It's hard to grasp the gravity of the data from comScore's press release because it really only pits February to January. Sequentially speaking, the moves aren't much. Google and Bing took baby steps forward. Yahoo! and AOL took baby steps back. Ask.com held its own, and it was actually the only portal of the five to grow its query volume in February (compared to the slightly longer month of January).
However, if we go back to comScore's data from February of last year -- and the year before -- you begin to see how this is becoming a two-horse race with Big G firmly in the lead.
According to comScore, there were nearly 17.6 billion search queries performed in this country last month. Google continues to watch over roughly two-thirds of that volume. Bing continues to grow in popularity, and it becomes clear with every passing year that Yahoo! agreeing to let Mr. Softy pay to take over its search business isn't worth the proceeds.
Yahoo! is losing search traffic to Bing -- just as it lost it to Google a decade earlier when it outsourced its search through Google. A year ago, Yahoo! was clinging to the silver medal, but now it's settling for bronze.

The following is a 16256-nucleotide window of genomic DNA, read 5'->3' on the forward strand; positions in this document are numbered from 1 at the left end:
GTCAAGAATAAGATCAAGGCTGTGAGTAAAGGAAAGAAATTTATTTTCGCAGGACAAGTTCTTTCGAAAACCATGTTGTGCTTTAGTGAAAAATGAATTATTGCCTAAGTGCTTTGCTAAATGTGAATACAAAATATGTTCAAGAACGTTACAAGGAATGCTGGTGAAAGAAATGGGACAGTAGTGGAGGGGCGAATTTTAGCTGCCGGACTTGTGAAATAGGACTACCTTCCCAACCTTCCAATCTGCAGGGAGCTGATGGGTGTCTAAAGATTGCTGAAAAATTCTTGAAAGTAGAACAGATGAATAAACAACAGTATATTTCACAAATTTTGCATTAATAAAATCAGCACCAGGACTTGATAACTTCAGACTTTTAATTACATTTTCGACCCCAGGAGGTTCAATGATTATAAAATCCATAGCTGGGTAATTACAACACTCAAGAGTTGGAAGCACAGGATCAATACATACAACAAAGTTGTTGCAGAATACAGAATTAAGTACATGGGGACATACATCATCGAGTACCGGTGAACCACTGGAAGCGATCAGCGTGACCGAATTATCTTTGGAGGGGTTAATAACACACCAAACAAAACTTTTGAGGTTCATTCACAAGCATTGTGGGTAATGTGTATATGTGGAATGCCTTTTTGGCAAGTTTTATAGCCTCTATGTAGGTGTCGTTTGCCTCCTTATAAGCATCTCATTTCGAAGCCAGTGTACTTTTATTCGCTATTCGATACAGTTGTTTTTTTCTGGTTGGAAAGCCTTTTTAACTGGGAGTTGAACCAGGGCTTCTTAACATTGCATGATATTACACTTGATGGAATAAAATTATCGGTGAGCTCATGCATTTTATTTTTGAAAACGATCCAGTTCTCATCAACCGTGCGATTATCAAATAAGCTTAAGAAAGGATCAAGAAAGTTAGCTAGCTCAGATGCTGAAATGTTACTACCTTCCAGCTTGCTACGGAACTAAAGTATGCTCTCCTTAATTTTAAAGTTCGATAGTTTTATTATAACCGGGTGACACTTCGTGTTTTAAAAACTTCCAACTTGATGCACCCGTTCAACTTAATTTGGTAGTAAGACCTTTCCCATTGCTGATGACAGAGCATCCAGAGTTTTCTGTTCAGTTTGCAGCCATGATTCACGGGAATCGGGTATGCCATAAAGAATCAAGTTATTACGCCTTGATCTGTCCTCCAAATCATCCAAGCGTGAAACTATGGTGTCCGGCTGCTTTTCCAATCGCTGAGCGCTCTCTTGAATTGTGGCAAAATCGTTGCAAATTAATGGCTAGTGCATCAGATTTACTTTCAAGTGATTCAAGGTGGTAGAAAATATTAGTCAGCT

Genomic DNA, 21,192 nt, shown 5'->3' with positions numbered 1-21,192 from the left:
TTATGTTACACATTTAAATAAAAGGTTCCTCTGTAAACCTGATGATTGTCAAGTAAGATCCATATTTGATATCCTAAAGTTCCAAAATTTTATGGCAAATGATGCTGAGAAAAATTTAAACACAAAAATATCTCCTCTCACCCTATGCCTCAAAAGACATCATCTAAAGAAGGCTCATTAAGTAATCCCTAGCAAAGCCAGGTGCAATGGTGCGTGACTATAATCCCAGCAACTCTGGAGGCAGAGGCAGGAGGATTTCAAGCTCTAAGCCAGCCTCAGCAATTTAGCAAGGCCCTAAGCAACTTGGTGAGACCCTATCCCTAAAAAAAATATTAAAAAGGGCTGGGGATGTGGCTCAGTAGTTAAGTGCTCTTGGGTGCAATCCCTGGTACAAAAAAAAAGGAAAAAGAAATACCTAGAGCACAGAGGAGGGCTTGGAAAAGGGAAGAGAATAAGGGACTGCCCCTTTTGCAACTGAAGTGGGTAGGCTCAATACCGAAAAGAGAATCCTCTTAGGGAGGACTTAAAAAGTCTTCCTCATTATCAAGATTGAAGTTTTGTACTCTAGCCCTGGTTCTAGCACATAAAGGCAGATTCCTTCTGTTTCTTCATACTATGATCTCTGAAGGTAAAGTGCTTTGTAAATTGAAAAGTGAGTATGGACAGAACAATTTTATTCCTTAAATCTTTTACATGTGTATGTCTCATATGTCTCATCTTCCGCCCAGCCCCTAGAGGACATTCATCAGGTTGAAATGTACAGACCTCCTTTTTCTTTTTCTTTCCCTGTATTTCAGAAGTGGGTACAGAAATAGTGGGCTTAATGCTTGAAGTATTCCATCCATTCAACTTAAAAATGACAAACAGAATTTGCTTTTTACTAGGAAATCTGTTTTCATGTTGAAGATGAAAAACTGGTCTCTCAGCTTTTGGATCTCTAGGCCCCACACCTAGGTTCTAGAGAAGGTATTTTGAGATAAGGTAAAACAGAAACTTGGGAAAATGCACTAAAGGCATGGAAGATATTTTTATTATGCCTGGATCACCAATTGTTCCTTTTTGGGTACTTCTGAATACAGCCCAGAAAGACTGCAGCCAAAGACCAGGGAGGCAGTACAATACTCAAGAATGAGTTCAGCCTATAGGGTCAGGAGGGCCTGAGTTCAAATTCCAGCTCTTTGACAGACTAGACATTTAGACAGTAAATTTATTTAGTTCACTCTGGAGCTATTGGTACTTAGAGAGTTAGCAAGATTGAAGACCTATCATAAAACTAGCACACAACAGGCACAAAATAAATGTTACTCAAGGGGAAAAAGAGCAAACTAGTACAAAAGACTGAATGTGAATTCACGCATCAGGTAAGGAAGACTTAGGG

This doesn't mean that this is good news for Microsoft. Manning the search queries and serving up the paid search for both Bing and Yahoo! is great, but Yahoo! is losing ground quicker than Bing is taking it. Bing and Yahoo! combined for 29.7% of the search market a year ago and now they grab just 29.1%.
I may be stating the obvious, but now wouldn't be a bad time for Microsoft to consider a play for either Ask.com or AOL. Either an outright purchase of striking a Yahoo!-esque deal makes sense at the right price.
Bing matters, but it's going to have to do a lot more than it's doing now.
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At the time thisarticle was published The Motley Fool owns shares of Microsoft, Google, and Yahoo. Motley Fool newsletter services have recommended buying shares of Microsoft, Google, and Yahoo. Motley Fool newsletter services have also recommended creating a bull call spread position in Microsoft. Try any of our Foolish newsletter services free for 30 days. We Fools may not all hold the same opinions, but we all believe that considering a diverse range of insights makes us better investors. The Motley Fool has a disclosure policy.Longtime Fool contributor Rick Munarriz calls them as he sees them. He does not own shares in any of the stocks in this story. Rick is also part of theRule Breakersnewsletter research team, seeking out tomorrow's ultimate growth stocks a day early.
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